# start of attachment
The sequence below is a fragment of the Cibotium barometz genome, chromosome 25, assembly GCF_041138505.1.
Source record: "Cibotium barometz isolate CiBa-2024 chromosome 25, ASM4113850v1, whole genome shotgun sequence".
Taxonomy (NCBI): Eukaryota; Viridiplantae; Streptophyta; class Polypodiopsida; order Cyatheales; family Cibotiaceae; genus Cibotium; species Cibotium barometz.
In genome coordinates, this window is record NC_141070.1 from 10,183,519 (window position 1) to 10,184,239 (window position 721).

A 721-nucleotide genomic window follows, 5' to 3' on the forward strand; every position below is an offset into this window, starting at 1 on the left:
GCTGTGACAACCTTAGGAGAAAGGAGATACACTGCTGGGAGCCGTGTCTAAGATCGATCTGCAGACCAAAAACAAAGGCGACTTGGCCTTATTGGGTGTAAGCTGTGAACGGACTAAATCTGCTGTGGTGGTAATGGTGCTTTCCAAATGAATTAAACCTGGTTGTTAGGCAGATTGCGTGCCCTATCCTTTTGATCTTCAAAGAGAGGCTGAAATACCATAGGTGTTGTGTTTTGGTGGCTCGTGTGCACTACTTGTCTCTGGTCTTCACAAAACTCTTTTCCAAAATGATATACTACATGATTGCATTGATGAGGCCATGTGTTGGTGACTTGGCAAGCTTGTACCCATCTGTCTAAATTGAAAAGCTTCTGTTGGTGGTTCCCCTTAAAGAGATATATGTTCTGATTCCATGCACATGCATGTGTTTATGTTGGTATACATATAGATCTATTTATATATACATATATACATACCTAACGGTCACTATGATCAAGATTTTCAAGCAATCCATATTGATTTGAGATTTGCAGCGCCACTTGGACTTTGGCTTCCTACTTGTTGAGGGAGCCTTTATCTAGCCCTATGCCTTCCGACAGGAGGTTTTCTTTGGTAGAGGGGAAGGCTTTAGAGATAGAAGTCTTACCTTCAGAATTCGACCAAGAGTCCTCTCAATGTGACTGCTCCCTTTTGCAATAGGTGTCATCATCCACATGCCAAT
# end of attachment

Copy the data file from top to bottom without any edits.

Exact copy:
The sequence below is a fragment of the Cibotium barometz genome, chromosome 25, assembly GCF_041138505.1.
Source record: "Cibotium barometz isolate CiBa-2024 chromosome 25, ASM4113850v1, whole genome shotgun sequence".
Taxonomy (NCBI): Eukaryota; Viridiplantae; Streptophyta; class Polypodiopsida; order Cyatheales; family Cibotiaceae; genus Cibotium; species Cibotium barometz.
In genome coordinates, this window is record NC_141070.1 from 10,183,519 (window position 1) to 10,184,239 (window position 721).

A 721-nucleotide genomic window follows, 5' to 3' on the forward strand; every position below is an offset into this window, starting at 1 on the left:
GCTGTGACAACCTTAGGAGAAAGGAGATACACTGCTGGGAGCCGTGTCTAAGATCGATCTGCAGACCAAAAACAAAGGCGACTTGGCCTTATTGGGTGTAAGCTGTGAACGGACTAAATCTGCTGTGGTGGTAATGGTGCTTTCCAAATGAATTAAACCTGGTTGTTAGGCAGATTGCGTGCCCTATCCTTTTGATCTTCAAAGAGAGGCTGAAATACCATAGGTGTTGTGTTTTGGTGGCTCGTGTGCACTACTTGTCTCTGGTCTTCACAAAACTCTTTTCCAAAATGATATACTACATGATTGCATTGATGAGGCCATGTGTTGGTGACTTGGCAAGCTTGTACCCATCTGTCTAAATTGAAAAGCTTCTGTTGGTGGTTCCCCTTAAAGAGATATATGTTCTGATTCCATGCACATGCATGTGTTTATGTTGGTATACATATAGATCTATTTATATATACATATATACATACCTAACGGTCACTATGATCAAGATTTTCAAGCAATCCATATTGATTTGAGATTTGCAGCGCCACTTGGACTTTGGCTTCCTACTTGTTGAGGGAGCCTTTATCTAGCCCTATGCCTTCCGACAGGAGGTTTTCTTTGGTAGAGGGGAAGGCTTTAGAGATAGAAGTCTTACCTTCAGAATTCGACCAAGAGTCCTCTCAATGTGACTGCTCCCTTTTGCAATAGGTGTCATCATCCACATGCCAAT